On the sign up sheet, I did not belong to a group, so I was assigned with a church group –
    I expected no remuneration, but did get a pair of leather gloves to work with, and plenty of water, and a sandwich –
    After several full days of hard work, my volunteer service was completed –
    Other than a notice in the news, that many folks volunteered, there was not acknowledgement for my service –
    My reward, as an environmental person, was just in that knowing that I could effect my environment in a positive way –

    April 19, 2013 at 9:24 am |
  14. JH Webb

    Thank you for the thoughtful letter to the community. You represent us well.

    April 19, 2013 at 9:23 am |
  15. Rachel

    Wow. Nobody was blaming atheists. In fact most of the blame I saw right out the gate was directed toward Muslims, which we now find out to be true. I'm non-religious and this article managed to tick me off.

    April 19, 2013 at 9:23 am |
    • Nic

      You should re-read the article in it's entirety. He never said anyone was blaming atheists....

      April 19, 2013 at 9:36 am |
  16. Rick

    Godless? How about 'intelligent'? Or 'those with common sense'? Or 'those that don't believe in fiction'?

    April 19, 2013 at 9:22 am |
    • not my chair

      i think logical would work

      April 19, 2013 at 9:27 am |
    • Rick

      Oh, I forgot to add, yes, we cry and feel sorrow probably more than believers because the impact of loss of life is more absolute for us. Loss of life isn't softened by believing the dead are with deceased friends and family in cloud city hovering above us. They are gone. Forever. That is deeply regretful and heartbreaking.

      April 19, 2013 at 9:29 am |
  17. fastball

    I'm an atheist....but I'm capable of mourning without the presence of a deity in my life.
    I can feel sorrow, loss, grief and outrage – amazingly enough, all on my own.

    April 19, 2013 at 9:18 am |
    • Chris from Houston

      No one ever said you could not without knowing Christ. Feelings are human. Seriously people......

      April 19, 2013 at 9:35 am |
  18. wrm

    "The only difference is, we are a community of atheists — a congregation of Humanists."

    Really? Way to merge the worst of both worlds.

    April 19, 2013 at 9:18 am |
    • Doobs

      Why do you say that?

      April 19, 2013 at 12:51 pm |
  19. Ed

    I don't know if there is a God or not, but I do no there is no such thing as a "Humanist Chaplain"

    April 19, 2013 at 9:16 am |
    • not my chair

      its people that base their lives and beliefs off charlie chaplin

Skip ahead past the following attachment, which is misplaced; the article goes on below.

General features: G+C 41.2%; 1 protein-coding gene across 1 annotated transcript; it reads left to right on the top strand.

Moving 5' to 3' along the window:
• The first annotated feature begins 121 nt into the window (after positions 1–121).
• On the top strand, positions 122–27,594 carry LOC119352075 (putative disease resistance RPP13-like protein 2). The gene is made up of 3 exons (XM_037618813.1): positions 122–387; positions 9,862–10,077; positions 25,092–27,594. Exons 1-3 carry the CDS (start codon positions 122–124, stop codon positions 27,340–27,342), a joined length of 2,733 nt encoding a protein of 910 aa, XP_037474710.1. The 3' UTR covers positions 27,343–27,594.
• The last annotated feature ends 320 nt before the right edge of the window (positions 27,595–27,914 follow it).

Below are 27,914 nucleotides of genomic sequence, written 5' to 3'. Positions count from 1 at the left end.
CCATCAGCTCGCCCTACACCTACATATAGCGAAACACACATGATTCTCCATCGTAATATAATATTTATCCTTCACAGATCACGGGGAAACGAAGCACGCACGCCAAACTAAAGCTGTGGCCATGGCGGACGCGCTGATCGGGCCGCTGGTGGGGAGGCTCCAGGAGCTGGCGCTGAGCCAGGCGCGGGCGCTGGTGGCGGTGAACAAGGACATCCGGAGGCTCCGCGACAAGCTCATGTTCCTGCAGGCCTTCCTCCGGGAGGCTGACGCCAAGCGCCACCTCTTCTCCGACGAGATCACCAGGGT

April 19, 2013 at 9:30 am |
    • Milton Berle

      Apparently Charlie Chaplin was hung **almost** as well as I was.

      April 19, 2013 at 9:33 am |
    • Rug Syd

      A true oxymoron

      April 19, 2013 at 9:39 am |
    • Doug

      Actually, there is exactly such a person at Harvard Universtiy. He is the author of this artcile. There are also humanist chaplains at other universities. The world is not what you think it is - wake up.

      April 19, 2013 at 9:40 am |
  20. brad

    Religion has been doing this since it's founding. They demonize anything outside their organization. It's not suprising, religion is a made up story, so it's nothing for these congregations to make up lies to put down others. Look at what they did to witches, saying they were devil worshpers, stealing their kids and all kinds of other lies that led to them being tortured, drowned, and burned alive. Religions have even supported slavery for the longest, it was the human conscience that finally put an end to that system. So stay strong fellow atheist, as long as their are religions, people will be persecuted by them, just don't stoop to their level.

    April 19, 2013 at 9:13 am |
    • Dan

      You're doing nothing to better the human experience by feeding into the "us and them" mentality. In fact, you are quite guilty of doing just what you claims religions to be doing. Live and let live. Who cares if your neighbor believes in god. The majority of religiously affiliated in America couldn't give a darn about the fact that you don't believe in anything.

      April 19, 2013 at 9:26 am |
    • Mike

      Like you did "Brad". I'm non religous and what I find funny about religions, those that believe in a god and those that don't, is that you all need something to believe in and some nutty group to join like the "chaplain's" to make those beliefs stronger and valid.

      April 19, 2013 at 9:41 am |
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About this blog

The CNN Belief Blog covers the faith angles of the day's biggest stories, from breaking news to politics to entertainment, fostering a global conversation about the role of religion and belief in readers' lives. It's edited by CNN's Daniel Burke with contributions from Eric Marrapodi and CNN's worldwide news gathering team.